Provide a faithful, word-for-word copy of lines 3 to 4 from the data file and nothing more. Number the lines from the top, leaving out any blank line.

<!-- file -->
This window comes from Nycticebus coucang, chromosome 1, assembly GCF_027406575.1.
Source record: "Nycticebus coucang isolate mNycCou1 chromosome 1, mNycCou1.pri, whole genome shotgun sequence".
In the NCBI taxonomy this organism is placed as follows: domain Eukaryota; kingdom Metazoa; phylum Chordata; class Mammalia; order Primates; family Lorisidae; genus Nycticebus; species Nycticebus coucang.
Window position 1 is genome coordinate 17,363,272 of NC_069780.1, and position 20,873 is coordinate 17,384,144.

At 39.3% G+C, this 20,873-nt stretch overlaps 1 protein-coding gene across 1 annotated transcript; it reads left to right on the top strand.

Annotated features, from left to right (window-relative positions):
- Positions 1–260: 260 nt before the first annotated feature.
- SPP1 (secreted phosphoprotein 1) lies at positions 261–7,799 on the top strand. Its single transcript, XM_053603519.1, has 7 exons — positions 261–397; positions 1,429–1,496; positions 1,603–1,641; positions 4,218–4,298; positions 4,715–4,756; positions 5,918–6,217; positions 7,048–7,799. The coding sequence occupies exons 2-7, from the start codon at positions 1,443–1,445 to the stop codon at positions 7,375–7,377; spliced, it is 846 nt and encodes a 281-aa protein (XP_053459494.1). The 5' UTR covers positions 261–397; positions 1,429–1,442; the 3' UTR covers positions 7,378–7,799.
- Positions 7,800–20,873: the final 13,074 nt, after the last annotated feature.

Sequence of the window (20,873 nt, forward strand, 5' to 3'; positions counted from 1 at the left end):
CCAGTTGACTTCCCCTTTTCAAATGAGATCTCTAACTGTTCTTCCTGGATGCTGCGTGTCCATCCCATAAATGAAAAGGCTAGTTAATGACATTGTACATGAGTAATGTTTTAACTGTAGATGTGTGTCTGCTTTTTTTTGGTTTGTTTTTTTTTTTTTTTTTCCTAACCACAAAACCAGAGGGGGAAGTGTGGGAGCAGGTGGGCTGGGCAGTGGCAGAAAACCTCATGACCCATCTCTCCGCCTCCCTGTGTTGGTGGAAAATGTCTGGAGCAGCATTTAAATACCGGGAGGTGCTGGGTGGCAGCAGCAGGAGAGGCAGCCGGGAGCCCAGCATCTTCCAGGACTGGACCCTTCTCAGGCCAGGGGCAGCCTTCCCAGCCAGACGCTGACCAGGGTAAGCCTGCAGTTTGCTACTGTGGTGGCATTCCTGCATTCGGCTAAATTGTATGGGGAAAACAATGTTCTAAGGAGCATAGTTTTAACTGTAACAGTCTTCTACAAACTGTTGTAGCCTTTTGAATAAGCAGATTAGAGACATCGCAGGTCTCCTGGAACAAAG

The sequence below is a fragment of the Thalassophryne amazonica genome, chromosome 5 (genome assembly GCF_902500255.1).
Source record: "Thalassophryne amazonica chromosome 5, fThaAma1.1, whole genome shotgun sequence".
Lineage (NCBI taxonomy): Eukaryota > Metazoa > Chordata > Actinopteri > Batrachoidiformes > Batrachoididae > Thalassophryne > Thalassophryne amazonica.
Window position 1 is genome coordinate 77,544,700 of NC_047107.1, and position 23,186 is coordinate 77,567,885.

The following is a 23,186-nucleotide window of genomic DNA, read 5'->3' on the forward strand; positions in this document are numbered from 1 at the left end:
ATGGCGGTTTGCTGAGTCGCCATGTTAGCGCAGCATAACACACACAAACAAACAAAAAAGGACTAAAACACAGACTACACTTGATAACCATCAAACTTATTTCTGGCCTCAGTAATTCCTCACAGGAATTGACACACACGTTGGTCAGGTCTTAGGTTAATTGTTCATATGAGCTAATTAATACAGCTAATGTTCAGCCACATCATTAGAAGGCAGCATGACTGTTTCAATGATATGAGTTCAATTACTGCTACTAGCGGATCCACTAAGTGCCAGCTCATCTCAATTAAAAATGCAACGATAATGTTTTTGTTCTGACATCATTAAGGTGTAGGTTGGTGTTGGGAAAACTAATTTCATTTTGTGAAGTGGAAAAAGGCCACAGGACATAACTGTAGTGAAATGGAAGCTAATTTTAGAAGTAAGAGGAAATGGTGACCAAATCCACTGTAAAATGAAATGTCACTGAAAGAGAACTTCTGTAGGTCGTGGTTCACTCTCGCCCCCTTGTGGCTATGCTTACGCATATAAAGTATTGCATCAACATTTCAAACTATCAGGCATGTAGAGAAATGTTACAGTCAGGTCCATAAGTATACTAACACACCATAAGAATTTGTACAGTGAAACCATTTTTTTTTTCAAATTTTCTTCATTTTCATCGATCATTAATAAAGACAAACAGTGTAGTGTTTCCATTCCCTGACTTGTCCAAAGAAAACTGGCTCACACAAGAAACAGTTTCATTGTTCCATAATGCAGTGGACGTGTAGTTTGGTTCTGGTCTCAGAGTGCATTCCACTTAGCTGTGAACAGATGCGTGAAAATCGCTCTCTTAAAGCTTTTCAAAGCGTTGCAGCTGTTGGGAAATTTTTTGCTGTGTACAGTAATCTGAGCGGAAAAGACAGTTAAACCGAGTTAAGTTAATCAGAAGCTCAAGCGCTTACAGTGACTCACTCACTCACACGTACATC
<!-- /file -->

In the NCBI taxonomy this organism is placed as follows: domain Eukaryota; kingdom Metazoa; phylum Chordata; class Mammalia; order Primates; family Lorisidae; genus Nycticebus; species Nycticebus coucang.
Window position 1 is genome coordinate 17,363,272 of NC_069780.1, and position 20,873 is coordinate 17,384,144.